Minimum wage

There are protests in downtown Seattle today, where people are demanding an increase in the minimum wage to $15/hour. I believe there are other protests across the country.

I’m a Liberal, and I think people should earn enough money to live on. OTOH, is $15/hour too much?

The minimum wage in the State of Washington is $9.19/hour. That’s pretty good. I think I could get by on $10/hour full-time. But I don’t live in Seattle.

There are some people who say that minimum wage jobs are not meant to allow people to live. They’re for teenagers, who can live at home; or for students, who are busy going to school and don’t need a career. In fact, only 16% of fast-food jobs go to teenagers. There are people who ‘did the right thing’ and went to school and entered into a well-paying career, only to have the rug pulled out from under them. (I can imagine someone telling these people, ‘Well, you should have known 30 years ago that real estate was going to crash or that programming would be done remotely in other countries! You eediot!’) These people do need a living wage – not only for themselves, but for their families.

I would like to see the minimum wage (at least in this state) to go to $10/hour. Fifteen dollars per hour? That seems a little generous. Rent is high in Seattle, but Seattle has a good public transportation system. My mortgage is less than half of what my apartment in L.A. is renting for today, but I have a long drive to the office and fuel is expensive. Fortunately, I’m allowed to telecommute three days out of five and my car gets 46-47 mpg. My situation is not typical (and I’m very grateful for it!). Ten dollars an hour might not let someone guy Desirable Consumer Items, but I think it’s enough to live on until a better job can be found. Of course, I think that every job should provide health coverage; or better yet, there should be a single-payer system. (A single-payer system would allow better job mobility, which would be good for the economy.)

The other thing the protesters want is the ability to form unions. I think people have a right to organise. As I said, I think $15/hour is a little generous. A union might push (too hard) for that wage, which might not be a good thing. (More money in people’s pockets though, would be spent. That’s a good thing.) I have never worked in fast-food, but I’ve heard here and other places of how people who do are ill-used by their employers. I think a union would help to reduce these abuses.

Wage increases would cause inflation. If a McDonald’s worker is making $15, the price for a happy meal would increase.

Funny thing is that people already making 15$+/hour will have the same wage.

Inflation is not a good thing! The economy won’t be able to handle it right now.

We are given a front-row ticket to the freak show, and all we can do is watch.

Consider: If the high school dropouts at McDonalds start making $15/hr, then my $20/hr job is going to start to look pretty crappy. Most of my coworkers will feel the same way, and we’ll demand raises. Since most of us have fairly unique skills that are not easily replaced, the company will have to give it to us. Of course, the price of our services will go up to compensate, so all of our customers will raise their prices (of course, most of them will be facing the same griping from their own employees as well). Eventually, all of these costs will be passed down to the consumer, the cost of living will rise drastically, and the guys at McDonalds will be back to the same lifestyle they had when they were making $7.25/hr.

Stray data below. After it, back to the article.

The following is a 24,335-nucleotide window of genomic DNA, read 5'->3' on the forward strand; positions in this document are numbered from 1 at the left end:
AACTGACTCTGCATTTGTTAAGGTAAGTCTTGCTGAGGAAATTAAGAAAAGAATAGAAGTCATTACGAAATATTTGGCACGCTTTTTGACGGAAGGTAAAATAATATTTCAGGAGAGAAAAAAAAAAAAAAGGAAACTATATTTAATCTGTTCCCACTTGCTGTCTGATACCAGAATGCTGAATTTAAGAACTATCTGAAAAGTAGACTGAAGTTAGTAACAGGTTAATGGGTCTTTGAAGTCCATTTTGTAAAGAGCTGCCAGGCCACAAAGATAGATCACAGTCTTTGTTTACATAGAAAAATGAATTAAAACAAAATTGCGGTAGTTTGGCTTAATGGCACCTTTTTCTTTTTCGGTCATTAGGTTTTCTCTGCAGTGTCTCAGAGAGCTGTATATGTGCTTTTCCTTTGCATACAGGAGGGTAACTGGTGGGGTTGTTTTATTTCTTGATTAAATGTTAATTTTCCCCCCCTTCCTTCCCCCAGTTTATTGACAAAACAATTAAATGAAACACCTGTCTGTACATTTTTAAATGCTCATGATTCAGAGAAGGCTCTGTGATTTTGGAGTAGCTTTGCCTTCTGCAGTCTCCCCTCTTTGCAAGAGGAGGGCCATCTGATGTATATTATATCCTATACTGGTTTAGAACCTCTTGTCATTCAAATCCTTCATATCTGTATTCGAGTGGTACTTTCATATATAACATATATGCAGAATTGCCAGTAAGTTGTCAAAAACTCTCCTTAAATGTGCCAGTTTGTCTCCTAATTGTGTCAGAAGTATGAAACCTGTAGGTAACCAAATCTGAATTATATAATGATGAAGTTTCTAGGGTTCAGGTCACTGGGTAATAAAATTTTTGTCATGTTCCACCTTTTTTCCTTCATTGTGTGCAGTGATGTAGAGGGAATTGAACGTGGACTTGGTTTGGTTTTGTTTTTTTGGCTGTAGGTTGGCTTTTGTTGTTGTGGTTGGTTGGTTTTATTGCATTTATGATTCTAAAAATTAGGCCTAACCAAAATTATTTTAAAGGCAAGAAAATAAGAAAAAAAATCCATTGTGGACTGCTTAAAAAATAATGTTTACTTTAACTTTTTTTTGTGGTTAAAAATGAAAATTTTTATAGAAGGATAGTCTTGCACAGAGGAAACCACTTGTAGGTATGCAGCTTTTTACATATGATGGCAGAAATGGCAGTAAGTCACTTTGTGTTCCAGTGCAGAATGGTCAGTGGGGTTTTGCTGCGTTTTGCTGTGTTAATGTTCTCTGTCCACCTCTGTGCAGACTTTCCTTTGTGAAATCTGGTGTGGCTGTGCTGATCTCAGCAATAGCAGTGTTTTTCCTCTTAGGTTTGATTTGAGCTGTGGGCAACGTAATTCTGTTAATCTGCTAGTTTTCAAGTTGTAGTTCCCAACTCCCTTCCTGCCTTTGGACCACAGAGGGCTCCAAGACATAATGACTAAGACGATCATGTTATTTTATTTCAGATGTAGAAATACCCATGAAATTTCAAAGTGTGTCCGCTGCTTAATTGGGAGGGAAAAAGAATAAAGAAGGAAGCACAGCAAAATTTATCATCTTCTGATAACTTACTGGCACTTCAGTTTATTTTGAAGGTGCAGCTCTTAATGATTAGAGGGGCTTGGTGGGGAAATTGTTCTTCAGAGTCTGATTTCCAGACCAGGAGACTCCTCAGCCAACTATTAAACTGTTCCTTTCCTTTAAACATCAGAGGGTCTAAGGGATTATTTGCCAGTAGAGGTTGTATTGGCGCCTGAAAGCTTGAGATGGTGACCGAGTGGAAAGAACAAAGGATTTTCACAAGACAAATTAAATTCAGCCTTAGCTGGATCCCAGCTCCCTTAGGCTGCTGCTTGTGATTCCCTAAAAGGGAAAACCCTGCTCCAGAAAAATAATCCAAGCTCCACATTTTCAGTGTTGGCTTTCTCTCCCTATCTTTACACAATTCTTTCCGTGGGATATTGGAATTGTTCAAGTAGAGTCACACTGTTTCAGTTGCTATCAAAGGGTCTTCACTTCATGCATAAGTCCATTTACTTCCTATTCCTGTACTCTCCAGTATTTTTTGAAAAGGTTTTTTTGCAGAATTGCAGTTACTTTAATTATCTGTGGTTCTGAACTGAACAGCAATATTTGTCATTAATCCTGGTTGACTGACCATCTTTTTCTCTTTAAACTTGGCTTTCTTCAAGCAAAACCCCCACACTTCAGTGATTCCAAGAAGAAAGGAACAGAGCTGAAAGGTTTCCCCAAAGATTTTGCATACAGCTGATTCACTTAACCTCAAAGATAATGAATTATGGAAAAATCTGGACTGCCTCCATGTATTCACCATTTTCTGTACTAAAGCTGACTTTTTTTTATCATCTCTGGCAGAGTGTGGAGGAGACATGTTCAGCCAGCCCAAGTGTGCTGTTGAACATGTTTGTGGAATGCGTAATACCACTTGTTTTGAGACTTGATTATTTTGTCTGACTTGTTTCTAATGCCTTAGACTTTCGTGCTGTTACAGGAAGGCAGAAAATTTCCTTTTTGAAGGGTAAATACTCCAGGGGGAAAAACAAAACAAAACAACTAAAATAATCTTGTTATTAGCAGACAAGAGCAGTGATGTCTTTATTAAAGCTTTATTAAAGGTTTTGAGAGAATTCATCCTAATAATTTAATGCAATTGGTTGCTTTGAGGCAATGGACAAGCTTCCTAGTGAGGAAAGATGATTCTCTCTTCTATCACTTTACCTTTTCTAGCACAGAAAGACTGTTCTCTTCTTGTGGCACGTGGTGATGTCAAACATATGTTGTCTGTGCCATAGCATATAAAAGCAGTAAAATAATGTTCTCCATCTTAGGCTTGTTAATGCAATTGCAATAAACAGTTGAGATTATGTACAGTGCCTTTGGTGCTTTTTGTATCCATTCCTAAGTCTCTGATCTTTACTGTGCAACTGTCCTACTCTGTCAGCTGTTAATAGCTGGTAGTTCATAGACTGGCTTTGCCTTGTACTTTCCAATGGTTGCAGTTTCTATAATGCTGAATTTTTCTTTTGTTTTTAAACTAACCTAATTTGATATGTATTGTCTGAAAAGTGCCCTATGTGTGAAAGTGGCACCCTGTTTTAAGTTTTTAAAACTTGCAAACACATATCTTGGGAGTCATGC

That’s how inflation works.

Only 16% of fast-food workers are teenagers.

False. Prices are determined by the what the market will pay, not by what it costs to produce. Production costs only determine whether the product is profitable and worth selling at all. Increasing production costs does not automatically lead to price increases. If a hamburger costs $1 to make, and I sell 1000 of them for $2, I make $1000. If my production cost goes up to 1.25, I cannot just raise prices .25 cents and expect to stil make the same profit on 1000 hamburgers, because fewer people will buy my hamburgers at the higher price. I can either settle for a smaller profit, or decide not to sell hamburgers any more. Prices are not endlessly elastic.

That’s not the point. People get college educations and develop marketable skills because they want to live better than the uneducated schulbs who are forced to take minimum wage jobs.

When the mimumum wage rises, you inevitably have a bunch of people who suddenly find themselves at, or uncomfortably close to, minimum wage. That is not the life they signed on for, so they either get raises, or move to another job that pays better. It’s a time-worn cycle.

I figured it out when I was working on my programming degree. I’d expect anyone as smart as me to understand the same concept.
My impression was that machines would replace us, I didn’t realize we’d be outbid by overseas workers. Same difference, I knew it wasn’t always going to be a paying job.

Ah, but there’s a catch to that. When mimimum wage increases, you know that people have more money to spend. It’s written into federal law that they do! McDonalds and every other company in the US knows full well that their customers are going to have that extra quarter to spend on a hamburger, so they adjust their prices accordingly.

You should learn who makes your food. A surprising number of restaurant workers are college educated, many have degrees in useful fields.